- A combination of Roche AG's immunotherapy Tecentriq with two older cancer drugs bested chemotherapy in extending progression-free survival (PFS) among previously untreated patients with squamous non-small cell lung cancer (NSCLC), the Swiss pharma announced March 20.
- Results from the Phase 3 study, known as IMpower 131, could position Tecentriq as the first checkpoint inhibitor to market for first-line treatment of squamous NSCLC, a subset that accounts for 25% to 30% of all NSCLC cases.
- Roche only disclosed topline results for the combination regimen's effect on PFS. At this point, no benefit in overall survival (OS) between the treatment and control groups was reported, but the study will continue to allow for further observation.
Tecentriq's success in IMpower 131 bolsters Roche's efforts to pair the checkpoint inhibitor with chemotherapy across the treatment landscape for lung cancer.
Currently a distant third in immuno-oncology behind rivals Merck & Co and Bristol-Myers Squibb Co., the Swiss pharma aims to make up ground by testing the ability of Tecentriq combinations to improve on current standards of care.
Positive results from an earlier study known as IMpower 150 were an important milestone in that strategy, proving the addition of Tecentriq to a regimen of three older cancer drugs cut the risk of disease progression or death by nearly two fifths in previously untreated NSCLC patients.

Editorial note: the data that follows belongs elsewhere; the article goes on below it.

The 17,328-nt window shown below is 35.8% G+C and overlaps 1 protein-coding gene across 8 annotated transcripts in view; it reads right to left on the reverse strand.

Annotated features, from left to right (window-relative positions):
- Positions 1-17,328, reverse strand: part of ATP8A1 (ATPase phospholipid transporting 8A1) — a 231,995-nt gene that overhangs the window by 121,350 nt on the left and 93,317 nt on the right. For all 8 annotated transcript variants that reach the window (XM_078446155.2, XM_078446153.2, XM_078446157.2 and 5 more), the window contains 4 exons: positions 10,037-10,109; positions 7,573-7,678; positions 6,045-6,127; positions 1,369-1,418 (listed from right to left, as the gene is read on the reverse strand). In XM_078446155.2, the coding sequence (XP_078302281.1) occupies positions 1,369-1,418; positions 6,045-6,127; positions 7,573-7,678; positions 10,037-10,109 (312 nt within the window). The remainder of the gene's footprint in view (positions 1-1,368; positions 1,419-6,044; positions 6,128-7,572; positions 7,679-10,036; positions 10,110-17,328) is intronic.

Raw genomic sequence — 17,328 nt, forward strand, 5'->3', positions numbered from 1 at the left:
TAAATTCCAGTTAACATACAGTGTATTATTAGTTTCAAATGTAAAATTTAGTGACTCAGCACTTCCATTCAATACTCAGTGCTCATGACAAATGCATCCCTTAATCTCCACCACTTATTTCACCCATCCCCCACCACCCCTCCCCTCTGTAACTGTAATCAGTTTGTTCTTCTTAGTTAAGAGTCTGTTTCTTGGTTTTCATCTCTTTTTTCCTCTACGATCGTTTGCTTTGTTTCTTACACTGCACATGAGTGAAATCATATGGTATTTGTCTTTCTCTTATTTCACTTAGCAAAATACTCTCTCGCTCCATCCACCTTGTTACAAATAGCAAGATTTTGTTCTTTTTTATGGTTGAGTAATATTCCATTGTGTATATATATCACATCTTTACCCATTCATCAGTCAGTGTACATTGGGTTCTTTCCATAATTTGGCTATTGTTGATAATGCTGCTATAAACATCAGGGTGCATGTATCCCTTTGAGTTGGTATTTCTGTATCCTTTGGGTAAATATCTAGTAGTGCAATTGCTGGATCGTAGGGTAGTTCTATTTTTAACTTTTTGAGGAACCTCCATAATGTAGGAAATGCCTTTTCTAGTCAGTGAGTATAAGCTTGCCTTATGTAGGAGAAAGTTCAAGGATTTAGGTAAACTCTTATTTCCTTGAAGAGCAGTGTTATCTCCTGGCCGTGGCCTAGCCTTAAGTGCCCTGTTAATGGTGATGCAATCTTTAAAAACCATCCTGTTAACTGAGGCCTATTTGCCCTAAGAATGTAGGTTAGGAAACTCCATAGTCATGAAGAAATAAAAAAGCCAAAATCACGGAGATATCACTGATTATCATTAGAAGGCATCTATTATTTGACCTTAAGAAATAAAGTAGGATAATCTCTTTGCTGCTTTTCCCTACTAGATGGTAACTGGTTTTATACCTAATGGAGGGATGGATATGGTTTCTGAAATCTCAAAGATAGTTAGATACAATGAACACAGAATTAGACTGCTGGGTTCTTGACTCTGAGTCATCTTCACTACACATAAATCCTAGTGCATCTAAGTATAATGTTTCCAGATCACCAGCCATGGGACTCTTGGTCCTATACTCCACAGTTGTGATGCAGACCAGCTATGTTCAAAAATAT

That study focused on the more common and less complicated non-squamous form of NSCLC, while IMpower 131 tested Tecentriq in squamous NSCLC. Squamous cells line the inside of airways within the lung. Cancers that develop from these cells are more commonly found in patients with a history of smoking, according to the American Cancer Society.
Merck & Co. has already established a formidable advantage in first-line treatment of non-squamous NSCLC. In the squamous subtype, however, Roche could secure an advantage.
"Roche has the potential to be first to market in this [first-line] squamous NSCLC setting," wrote Jefferies analyst Ian Hilliker in a March 20 note, indicating an approval in this setting might add between 1% and 3% to Roche's earnings per share over time.
In IMpower 131, Roche tested Tecentriq together with carboplatin and Abraxane (nab-paclitaxel) versus treatment with the two chemotherapies alone. The study, which enrolled 1,021 patients, is designed to assess the combination's effect on both PFS and OS.
Roche will share detailed trial results at an upcoming medical conference and plans to discuss the data with regulators.
Tecentriq currently holds approvals in metastatic bladder cancer and as a second-line treatment of advanced NSCLC.
Yet the drug widely trails Merck's Keytruda (pembrolizumab) and Bristol-Myers Opdivo (nivolumab), which have secured OKs from the Food and Drug Administration in a broader range of cancers.
Sales of Opdivo totaled nearly $5 billion in 2017, compared to $3.8 billion for Keytruda and about $500 million for Tecentriq.